Even with rain this week, crop outlook for southern Kansas remains bleak

Sporadic rainfall in the Great Plains did little to help the crop outlook and alleviate drought conditions.

Southwestern Kansas farmer Gary Millershaski says he’s been waiting for some moisture to begin planting, and an inch of rain will help. “Where we’re going to plant some dryland corn and a lot of milo, this is going to help that more than anything.”

He tells Brownfield that was the first time in over a year with moisture, but it won’t help his winter wheat crop. “There is very little as far as wheat that is going to make good.  Maybe 10 to 20 percent of the wheat is going to get cut.”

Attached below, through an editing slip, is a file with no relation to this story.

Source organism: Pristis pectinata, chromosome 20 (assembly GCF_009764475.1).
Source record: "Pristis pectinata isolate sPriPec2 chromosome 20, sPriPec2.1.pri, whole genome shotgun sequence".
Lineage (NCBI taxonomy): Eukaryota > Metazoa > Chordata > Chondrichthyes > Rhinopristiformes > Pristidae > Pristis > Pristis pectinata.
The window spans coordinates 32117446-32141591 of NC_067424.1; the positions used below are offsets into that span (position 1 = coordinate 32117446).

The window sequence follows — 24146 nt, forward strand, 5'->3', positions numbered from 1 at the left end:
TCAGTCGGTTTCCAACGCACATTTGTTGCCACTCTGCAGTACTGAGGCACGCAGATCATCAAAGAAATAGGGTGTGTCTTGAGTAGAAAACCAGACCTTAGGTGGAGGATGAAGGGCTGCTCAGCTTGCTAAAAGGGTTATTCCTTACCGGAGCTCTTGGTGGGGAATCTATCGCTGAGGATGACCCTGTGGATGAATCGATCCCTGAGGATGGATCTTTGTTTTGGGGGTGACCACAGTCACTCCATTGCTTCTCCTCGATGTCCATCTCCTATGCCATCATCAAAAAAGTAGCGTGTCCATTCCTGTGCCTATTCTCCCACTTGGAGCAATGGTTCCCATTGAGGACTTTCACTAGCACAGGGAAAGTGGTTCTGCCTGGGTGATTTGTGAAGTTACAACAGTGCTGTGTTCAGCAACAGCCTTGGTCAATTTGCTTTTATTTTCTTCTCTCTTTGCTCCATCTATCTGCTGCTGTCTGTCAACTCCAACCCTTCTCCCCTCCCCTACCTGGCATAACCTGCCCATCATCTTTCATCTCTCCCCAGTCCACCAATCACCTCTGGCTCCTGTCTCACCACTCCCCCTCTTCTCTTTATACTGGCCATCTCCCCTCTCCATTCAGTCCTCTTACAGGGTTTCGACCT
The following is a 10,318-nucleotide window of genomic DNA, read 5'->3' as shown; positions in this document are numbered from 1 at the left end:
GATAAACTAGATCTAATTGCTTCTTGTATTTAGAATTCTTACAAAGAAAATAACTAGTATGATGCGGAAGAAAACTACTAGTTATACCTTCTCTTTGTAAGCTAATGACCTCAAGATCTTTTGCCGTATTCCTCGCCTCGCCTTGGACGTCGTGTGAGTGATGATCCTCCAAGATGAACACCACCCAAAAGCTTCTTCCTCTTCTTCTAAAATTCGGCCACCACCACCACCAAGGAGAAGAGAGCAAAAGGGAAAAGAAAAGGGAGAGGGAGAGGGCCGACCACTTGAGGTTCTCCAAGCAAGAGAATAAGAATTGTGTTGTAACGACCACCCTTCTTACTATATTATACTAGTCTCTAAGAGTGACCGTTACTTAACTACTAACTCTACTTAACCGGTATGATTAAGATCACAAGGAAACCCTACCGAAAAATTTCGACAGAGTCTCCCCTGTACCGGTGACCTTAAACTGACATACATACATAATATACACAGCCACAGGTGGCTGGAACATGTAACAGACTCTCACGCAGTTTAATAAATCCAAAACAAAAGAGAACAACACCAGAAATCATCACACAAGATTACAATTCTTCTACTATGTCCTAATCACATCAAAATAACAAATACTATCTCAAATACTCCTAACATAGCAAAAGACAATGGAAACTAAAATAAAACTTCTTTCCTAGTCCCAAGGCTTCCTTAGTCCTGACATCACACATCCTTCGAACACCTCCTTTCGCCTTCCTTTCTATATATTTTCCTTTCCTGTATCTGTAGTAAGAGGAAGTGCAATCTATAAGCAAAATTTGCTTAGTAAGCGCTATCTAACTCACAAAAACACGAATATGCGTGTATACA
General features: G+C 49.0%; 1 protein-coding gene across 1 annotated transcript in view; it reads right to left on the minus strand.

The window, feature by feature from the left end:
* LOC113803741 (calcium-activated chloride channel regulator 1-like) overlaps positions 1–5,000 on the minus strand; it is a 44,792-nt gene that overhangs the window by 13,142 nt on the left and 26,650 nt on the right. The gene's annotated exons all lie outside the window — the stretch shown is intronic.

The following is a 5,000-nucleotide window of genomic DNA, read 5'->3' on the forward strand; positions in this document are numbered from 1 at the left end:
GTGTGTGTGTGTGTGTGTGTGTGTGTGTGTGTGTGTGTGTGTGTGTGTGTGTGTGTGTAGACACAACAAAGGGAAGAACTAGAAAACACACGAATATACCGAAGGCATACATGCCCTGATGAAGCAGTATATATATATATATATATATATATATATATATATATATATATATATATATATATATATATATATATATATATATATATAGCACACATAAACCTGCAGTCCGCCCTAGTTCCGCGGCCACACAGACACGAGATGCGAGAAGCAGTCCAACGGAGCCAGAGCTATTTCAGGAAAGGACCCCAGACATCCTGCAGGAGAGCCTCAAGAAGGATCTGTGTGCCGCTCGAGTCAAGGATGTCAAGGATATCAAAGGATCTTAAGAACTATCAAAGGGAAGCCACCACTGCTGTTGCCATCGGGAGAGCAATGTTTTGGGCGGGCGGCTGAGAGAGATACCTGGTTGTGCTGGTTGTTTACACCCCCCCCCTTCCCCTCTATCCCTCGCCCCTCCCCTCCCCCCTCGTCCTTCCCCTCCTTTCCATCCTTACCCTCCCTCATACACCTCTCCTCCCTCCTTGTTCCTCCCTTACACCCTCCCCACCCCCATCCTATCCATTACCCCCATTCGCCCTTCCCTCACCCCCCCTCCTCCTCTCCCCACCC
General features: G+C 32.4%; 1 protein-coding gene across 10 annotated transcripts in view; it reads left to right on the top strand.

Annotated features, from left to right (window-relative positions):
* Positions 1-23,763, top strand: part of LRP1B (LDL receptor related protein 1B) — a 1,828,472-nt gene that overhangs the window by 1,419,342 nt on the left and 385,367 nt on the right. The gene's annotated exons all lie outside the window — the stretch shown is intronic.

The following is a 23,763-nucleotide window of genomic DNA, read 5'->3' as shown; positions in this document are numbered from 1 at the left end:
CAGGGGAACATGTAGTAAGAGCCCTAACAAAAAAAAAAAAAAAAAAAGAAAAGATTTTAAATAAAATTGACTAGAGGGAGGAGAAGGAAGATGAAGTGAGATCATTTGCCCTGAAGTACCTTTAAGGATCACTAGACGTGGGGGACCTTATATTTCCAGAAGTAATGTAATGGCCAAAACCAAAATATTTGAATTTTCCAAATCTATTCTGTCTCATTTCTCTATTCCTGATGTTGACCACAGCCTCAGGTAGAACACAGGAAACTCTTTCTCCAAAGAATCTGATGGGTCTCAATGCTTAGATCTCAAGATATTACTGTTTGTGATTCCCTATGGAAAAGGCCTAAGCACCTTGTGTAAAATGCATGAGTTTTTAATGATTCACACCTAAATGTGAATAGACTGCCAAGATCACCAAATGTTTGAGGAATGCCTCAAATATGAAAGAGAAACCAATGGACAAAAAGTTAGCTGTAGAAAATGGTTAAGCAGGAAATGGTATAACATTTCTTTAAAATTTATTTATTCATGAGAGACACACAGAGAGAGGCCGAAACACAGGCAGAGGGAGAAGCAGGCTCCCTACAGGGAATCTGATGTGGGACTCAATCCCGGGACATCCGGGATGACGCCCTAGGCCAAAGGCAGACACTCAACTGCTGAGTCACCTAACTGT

AgriGold Agronomist Kris Young says most of the winter wheat acres were are already a total loss.“I mean it’s barely a foot tall.  It’s starting to head out.  The lower leaves are brown. Some areas of the state caught a rain.  This wheat, if it caught a rain, we could still produce some grain and maybe have yields as high as 20 to 30 bushels in places.”

Young says rain events were not widespread, and a portion of the winter wheat crop has gone without moisture since it was planted in the fall.

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